As the Estimated Size of the Spill Doubles to 40,000 Barrels a Day, BP (NYSE: BP) Looks Insolvent

BP will certainly be unable to cover its liabilities from the Deepwater Horizon accident.

Other artlcles that I have read on have suggested that the size of the Gulf spill is not too big for BP to handle and that the Democrats should lay off and let the company continue to pay its dividend. I wholly disagree.

As pundits analyze BP’s future, many proponents of BP’s stock continue to point to a $75 million limit on compensation for economic damages written into law after Exxon Valdez. Those focused on this clause will be sorely disappointed. First, these limits are vitiated by negligence, willful misconduct or criminal conduct. Even if BP were found not to have committed negligence, statements and representations of senior management will probably be deemed to have waived the $75 million limit. Many have suggested that BP’s liability to third parties and to the government could easily wind up in excess of $15 billion.

Most importantly, a completely separate clause buried deep in the U.S. Clean Water Act exposes BP to civil fines on an absolute liability. The fines aren't limited to any finite cap and expose BP to $4300 for each barrel of oil that spills into U.S. navigable waters.

According to the government’s latest estimates released today, 40,000 barrels of oil a day spilling directly into the Gulf, more than twice the high end of previous estimates. Hence, BP’s absolute liability is now $172 million a day, or at day 53 total over $9 billion. With a relief well unlikely to be completed before August and with BP capturing well under half of the leaking oil, thdese civil fines are certain to double.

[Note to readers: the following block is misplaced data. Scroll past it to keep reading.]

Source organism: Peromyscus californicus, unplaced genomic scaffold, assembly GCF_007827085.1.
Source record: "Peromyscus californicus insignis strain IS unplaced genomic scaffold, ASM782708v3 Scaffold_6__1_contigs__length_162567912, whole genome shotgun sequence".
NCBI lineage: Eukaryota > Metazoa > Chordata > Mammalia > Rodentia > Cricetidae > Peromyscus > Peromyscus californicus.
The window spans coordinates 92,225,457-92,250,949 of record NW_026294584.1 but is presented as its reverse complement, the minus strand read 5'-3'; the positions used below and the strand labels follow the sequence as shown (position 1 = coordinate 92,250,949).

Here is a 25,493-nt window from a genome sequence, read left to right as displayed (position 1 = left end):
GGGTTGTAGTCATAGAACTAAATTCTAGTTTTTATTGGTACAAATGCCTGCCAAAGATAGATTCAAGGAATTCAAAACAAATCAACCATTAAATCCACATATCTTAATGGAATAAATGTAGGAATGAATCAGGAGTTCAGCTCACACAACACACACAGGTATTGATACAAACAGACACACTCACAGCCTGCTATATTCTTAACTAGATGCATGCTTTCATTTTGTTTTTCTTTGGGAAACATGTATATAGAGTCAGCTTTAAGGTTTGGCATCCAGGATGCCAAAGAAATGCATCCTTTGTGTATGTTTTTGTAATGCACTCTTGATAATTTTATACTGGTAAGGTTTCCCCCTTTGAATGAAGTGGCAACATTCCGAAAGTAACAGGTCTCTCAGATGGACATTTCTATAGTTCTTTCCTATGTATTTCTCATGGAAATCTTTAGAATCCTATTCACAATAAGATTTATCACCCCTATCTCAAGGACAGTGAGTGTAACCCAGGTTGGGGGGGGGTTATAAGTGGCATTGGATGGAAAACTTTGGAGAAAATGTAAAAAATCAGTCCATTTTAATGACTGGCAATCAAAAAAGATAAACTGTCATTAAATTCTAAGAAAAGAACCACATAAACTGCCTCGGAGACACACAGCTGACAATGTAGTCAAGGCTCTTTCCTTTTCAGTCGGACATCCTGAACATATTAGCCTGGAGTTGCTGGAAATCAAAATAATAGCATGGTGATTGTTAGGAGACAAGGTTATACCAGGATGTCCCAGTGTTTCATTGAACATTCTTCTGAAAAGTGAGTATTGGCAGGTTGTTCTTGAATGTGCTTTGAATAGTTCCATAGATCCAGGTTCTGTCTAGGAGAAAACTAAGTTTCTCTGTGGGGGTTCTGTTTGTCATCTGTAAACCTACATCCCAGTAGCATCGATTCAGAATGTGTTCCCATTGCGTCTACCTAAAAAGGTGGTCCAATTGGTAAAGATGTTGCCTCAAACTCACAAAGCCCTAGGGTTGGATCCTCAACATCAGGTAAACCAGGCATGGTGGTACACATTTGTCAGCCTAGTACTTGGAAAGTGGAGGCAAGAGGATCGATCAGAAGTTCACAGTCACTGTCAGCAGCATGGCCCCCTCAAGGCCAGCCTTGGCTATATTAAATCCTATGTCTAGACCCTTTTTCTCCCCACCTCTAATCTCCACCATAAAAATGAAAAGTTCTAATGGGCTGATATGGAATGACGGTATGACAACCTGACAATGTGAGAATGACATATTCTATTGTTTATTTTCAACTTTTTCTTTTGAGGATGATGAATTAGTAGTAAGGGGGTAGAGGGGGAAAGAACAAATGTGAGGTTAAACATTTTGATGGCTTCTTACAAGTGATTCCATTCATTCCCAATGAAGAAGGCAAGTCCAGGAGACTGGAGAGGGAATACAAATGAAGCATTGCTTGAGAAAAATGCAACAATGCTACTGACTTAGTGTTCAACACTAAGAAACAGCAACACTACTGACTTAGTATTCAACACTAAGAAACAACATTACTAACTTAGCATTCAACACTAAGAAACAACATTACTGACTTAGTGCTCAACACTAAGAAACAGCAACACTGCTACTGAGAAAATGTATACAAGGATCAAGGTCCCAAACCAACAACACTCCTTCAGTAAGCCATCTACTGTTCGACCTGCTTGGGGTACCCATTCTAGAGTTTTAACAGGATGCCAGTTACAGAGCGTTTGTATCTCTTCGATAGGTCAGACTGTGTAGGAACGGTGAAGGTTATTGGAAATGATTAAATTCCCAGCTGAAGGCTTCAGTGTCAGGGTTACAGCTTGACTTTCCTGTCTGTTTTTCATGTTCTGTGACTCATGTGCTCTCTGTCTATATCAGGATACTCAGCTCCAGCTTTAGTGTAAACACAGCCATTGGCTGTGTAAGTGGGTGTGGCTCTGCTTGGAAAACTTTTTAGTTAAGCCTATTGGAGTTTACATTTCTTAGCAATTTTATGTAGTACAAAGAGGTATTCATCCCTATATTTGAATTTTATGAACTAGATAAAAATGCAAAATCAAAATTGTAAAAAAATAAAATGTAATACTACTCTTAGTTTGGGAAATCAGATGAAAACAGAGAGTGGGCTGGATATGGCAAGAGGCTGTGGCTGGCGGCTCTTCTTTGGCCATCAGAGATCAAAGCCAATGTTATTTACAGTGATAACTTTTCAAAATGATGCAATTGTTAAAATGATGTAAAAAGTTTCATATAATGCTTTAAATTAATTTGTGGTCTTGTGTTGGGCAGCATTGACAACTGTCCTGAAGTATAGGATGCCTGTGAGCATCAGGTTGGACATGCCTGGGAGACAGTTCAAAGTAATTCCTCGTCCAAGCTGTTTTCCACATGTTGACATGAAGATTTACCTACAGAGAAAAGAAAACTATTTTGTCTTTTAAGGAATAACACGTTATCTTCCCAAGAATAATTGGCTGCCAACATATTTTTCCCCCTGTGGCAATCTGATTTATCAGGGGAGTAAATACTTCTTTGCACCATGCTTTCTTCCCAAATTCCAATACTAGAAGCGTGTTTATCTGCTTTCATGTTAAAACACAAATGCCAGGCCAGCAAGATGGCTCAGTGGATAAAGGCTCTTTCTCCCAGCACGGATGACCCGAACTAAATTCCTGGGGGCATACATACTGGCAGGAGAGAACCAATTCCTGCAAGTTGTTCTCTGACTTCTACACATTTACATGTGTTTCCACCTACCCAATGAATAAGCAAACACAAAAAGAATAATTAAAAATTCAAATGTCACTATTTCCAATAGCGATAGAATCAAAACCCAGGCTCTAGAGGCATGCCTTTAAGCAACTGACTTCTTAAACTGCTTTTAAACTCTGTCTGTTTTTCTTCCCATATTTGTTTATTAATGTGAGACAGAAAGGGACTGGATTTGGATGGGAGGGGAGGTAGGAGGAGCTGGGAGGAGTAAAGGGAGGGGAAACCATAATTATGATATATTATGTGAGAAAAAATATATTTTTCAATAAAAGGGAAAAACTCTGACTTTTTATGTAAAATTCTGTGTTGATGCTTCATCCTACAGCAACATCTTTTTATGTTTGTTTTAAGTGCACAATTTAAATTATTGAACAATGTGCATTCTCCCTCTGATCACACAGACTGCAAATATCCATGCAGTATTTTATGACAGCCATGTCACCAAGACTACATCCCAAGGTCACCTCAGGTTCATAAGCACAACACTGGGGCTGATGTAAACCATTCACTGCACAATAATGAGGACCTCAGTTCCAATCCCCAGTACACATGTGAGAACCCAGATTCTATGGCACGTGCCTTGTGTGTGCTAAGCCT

Adding liability back, BP is now looking at no less than $35 to $40 billion in fines.

Now, let’s bring Exxon Valdez back. That spill was only 257,000 barrels and would end up costing Exxon $7 billion. Based on the Valdez oil volume to cost and liability relationship, the BP spill at 40,000 barrels a day will easily wind up costing BP just under $1 billion a day.

When you look at BP’s balance sheet, it simply does not have access to the billions that it is going to need to cover its fines and liabilities. Hence, the reality is that the dividend needs to be cut immediately and BP is going to need to quickly dispose of its assets to cover liabilities. If the company survives, it will be a much smaller, less valuable company than the $100 billion which the market continues to value it at.

Jason Rodgers
Jason Rodgers: Jason Rodgers was an experienced research analyst for a major bank prior to retiring to run his own investment consultancy in beautiful Lihue, Hawaii. Jason contributed articles to BestCashCow from 2008 to 2014.

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  • Pres. HayWould

    June 12, 2010

    BP will likely lose its US operations. I really doubt the British government is going to hand over the non US portion of the company to be 'sporting'. BTW Good luck operating BP's US assets after they are abandoned.

    There are already articles about the pensioners. BP and its dividend are the backbone of most British portfolios.

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